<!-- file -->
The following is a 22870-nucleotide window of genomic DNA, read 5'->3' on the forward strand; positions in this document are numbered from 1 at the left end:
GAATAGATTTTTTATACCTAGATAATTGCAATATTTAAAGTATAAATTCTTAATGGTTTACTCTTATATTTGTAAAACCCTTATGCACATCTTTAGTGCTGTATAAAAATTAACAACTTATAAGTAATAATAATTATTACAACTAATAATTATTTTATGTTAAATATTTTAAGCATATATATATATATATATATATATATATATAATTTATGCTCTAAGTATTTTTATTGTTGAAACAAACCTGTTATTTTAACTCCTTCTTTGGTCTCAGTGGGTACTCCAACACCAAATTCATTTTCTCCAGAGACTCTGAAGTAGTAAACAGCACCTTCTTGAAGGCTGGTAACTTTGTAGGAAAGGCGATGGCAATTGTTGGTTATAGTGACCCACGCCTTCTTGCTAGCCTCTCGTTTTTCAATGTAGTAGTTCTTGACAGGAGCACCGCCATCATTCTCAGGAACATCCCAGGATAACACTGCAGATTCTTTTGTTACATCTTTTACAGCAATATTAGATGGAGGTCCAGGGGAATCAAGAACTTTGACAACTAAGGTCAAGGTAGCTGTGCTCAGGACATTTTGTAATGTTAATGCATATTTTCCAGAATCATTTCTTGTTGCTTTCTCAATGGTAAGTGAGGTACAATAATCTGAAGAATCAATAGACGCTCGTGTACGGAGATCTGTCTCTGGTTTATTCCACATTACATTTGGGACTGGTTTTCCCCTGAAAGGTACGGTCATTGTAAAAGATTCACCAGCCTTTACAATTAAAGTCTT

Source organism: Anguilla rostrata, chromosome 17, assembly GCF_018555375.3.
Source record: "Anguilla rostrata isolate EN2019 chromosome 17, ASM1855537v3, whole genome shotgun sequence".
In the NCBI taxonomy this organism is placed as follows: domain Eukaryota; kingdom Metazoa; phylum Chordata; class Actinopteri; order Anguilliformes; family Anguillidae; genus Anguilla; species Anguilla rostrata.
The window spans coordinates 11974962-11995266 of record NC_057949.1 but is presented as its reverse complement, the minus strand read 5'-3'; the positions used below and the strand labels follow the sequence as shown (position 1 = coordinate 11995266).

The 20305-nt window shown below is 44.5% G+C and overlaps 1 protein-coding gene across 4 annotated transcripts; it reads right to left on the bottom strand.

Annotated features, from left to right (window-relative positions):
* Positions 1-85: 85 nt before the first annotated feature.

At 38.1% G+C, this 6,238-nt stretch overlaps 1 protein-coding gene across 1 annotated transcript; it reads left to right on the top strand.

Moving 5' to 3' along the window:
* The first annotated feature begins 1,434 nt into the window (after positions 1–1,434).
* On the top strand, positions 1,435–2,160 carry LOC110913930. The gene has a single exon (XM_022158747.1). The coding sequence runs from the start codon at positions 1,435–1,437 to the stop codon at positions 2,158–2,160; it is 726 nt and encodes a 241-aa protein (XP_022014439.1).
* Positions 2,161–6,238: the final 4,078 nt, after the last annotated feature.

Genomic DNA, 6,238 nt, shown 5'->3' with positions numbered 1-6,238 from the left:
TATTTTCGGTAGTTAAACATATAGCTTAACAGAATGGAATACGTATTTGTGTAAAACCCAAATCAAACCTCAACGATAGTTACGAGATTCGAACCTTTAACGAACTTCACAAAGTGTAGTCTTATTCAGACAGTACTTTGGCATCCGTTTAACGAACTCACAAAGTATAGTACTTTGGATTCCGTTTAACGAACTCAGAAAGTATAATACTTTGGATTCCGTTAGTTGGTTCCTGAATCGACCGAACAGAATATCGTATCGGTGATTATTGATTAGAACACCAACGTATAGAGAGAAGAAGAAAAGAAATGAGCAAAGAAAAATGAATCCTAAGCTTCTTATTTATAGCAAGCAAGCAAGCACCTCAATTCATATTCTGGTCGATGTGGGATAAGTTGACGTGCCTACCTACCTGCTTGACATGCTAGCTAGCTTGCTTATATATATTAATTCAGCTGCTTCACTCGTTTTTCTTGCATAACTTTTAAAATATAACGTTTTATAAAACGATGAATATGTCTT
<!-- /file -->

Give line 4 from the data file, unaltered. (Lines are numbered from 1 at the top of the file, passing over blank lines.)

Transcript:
Source record: "Anguilla rostrata isolate EN2019 chromosome 17, ASM1855537v3, whole genome shotgun sequence".